Drought and population growth punch Colorado in face, state fights back with water planning


Last week, while speaking at lunch during the Upper Colorado Basin Water Conference in Grand Junction, the director of the Colorado Water Conservation Board could have put his audience to sleep in their cannoli. He was talking about the narcolepsy-inducing topic of water planning, after all. Instead, James Eklund captured the room’s attention by quoting “the great water philosopher, Mike Tyson” who said, “Everyone has a plan until they’ve been punched in the face.” And there’s no doubt that Colorado’s been punched in the face.

Those blows have come from the combination of a 14-year drought, population growth, wild fires and floods. Now the state is figuring out how it will “pick itself off the canvas,” as Eklund described it, and move forward. But Colorado is one of the few Western states without a water plan.

Irrigation in Colorado. Photograph courtesy USDA Natural Resources Conservation Service.

In Colorado’s case, Eklund said, there are already enough glossy reports that sit on shelves. The state wants a document that analyzes the state’s water challenges and leads to meaningful action. So Colorado’s been working on one since this past summer, based on input from grassroots water planning groups called basin roundtables, which have been meeting for the last eight years. The first draft is due to Gov. Hickenlooper in December. Hopefully, having a road map will help soften the blows of further hydrologic bludgeoning.

One trend that’s pressing the state into water planning is that cities and suburbs are sucking up water that’s historically been used for farming. While agriculture is still the state’s dominant water user by far, some farmers are selling their valuable senior water rights to cities. The practice is termed “buy-and-dry,” which usually means the end of farming in that area. Many see it as a serious threat to agriculture in Colorado.

Buy-and-dry may seem innocuous on the scale of one farm, and can even serve as a retirement fund for some farmers. But when hundreds of thousands of acres start to leave production, water transfers could gut the economies and social fabric of rural parts of the state. (If you’re thinking that we shouldn’t be growing alfalfa in the desert anyway, keep in mind that buy-and-dry isn’t necessarily doing anything to keep water in rivers, streams or wetlands either).

In the South Platte River basin alone, buy-and-dry could desiccate one-third of irrigated acres by 2050. “It’s a double-edged sword,” Jim Pokrandt of the Colorado River District recently told Colorado Springs’ KRCC Radio. “The rancher wants to be able to sell his or her water right but then there’s also the concern in the ranching and farming community that we need to keep land in production.”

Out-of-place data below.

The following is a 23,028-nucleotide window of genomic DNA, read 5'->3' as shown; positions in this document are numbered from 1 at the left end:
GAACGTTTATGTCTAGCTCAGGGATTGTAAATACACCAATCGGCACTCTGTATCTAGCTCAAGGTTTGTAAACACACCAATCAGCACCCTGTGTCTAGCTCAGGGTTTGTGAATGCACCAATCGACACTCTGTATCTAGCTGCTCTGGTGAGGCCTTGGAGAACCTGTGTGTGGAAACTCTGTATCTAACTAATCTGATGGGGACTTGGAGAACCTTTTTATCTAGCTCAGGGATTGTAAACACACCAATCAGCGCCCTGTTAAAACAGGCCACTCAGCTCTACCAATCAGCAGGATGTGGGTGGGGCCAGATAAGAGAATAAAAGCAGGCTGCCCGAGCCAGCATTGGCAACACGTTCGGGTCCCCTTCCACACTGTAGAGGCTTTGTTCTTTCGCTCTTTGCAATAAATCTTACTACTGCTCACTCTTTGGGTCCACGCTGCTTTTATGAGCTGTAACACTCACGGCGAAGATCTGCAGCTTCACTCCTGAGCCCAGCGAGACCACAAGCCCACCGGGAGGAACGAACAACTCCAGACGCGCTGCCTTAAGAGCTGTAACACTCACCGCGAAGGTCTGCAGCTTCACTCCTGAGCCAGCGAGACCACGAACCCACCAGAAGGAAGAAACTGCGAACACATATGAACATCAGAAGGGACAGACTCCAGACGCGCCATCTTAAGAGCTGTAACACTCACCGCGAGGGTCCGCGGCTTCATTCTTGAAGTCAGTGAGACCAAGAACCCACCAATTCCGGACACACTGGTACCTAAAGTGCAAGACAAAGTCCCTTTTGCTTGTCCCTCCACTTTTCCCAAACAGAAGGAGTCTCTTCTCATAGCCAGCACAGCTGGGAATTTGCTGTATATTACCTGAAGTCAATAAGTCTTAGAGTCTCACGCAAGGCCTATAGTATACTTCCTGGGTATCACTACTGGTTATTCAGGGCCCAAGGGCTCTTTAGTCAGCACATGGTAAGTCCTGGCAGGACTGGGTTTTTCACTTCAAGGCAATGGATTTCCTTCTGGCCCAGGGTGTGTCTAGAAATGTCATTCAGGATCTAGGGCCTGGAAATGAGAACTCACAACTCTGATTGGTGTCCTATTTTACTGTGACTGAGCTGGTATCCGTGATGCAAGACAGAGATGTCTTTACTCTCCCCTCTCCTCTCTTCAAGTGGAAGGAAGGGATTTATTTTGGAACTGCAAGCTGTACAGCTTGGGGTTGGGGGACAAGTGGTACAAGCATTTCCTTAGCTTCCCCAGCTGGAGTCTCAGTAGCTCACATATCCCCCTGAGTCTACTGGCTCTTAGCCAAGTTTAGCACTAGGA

But without a water plan and a concerted effort to come up with creative solutions to unprecedented problems, it looks unlikely that the buy-and-dry trend will do anything but accelerate. State studies project that by 2050, as Colorado’s population doubles, municipal and industrial water demands will exceed supplies by at least 500,000 acre feet each year. That’s twice the amount that Denver’s water utility uses each year on average. Many local water providers already have plans in place to reduce demand, using conservation programs. But that still only meets 80 percent of the projected need, leaving a 20 percent gap in water supply. If the drought continues it will only make the projected shortage worse. (For more on that, check out HCN’s coverage of the Colorado River Water Conservation District’s quest to solve the state’s water supply riddles.)

It was obvious at the conference that the gap is looming large in the minds of Colorado’s water bosses. That, along with climate uncertainty and variability (think drought one year, floods the next) are two of the major reasons Colorado has decided it can’t stick with the water management status quo. The increase of buy-and-dry, which has been described over and over as an “unacceptable” solution to the water supply gap, is providing yet another water planning kick in the pants.

One solution to stave off buy-and-dry would be creating a marketing system to let farmers lease water to cities in select years, or for a series of years, instead of permanently selling water rights. Leasing already happens on a small scale, but the state has been providing grants so water districts or nonprofits can work out the legal, technical and financial hurdles to large-scale leasing.

For example, in the Arkansas Basin, land of famous Rocky Ford cantaloupes, irrigators have formed the Super Ditch Company. It’s an amalgamation of regional ditch companies that will bargain for irrigators who want to lease part of their water to cities like Denver and Pueblo. There’s now legislation in the works to make the pilot project permanent. (For more on buy-and-dry and the Arkansas Basin check out this 2012 HCN feature from Matt Jenkins).

Even in the recent past, Eklund said, there’s been resistance to state water planning because of fear that it will impinge on private property rights, or overthrow the legal doctrine that guarantees water to senior rights holders. But those days of foot-dragging may be coming to an end, and the state’s water managers have recognized that water management needs to change to address new climate norms. “I’m here to tell you why I think the landscape has shifted," Eklund said, "and why (with) the variable hydrology these days coupled with the scarcity of the resource…we can no longer have enough water for every need, and we’ve got to start looking at what we’re going to do with these new pressures."

Sarah Jane Keller is an editorial fellow at High Country News. She Tweets @sjanekeller.

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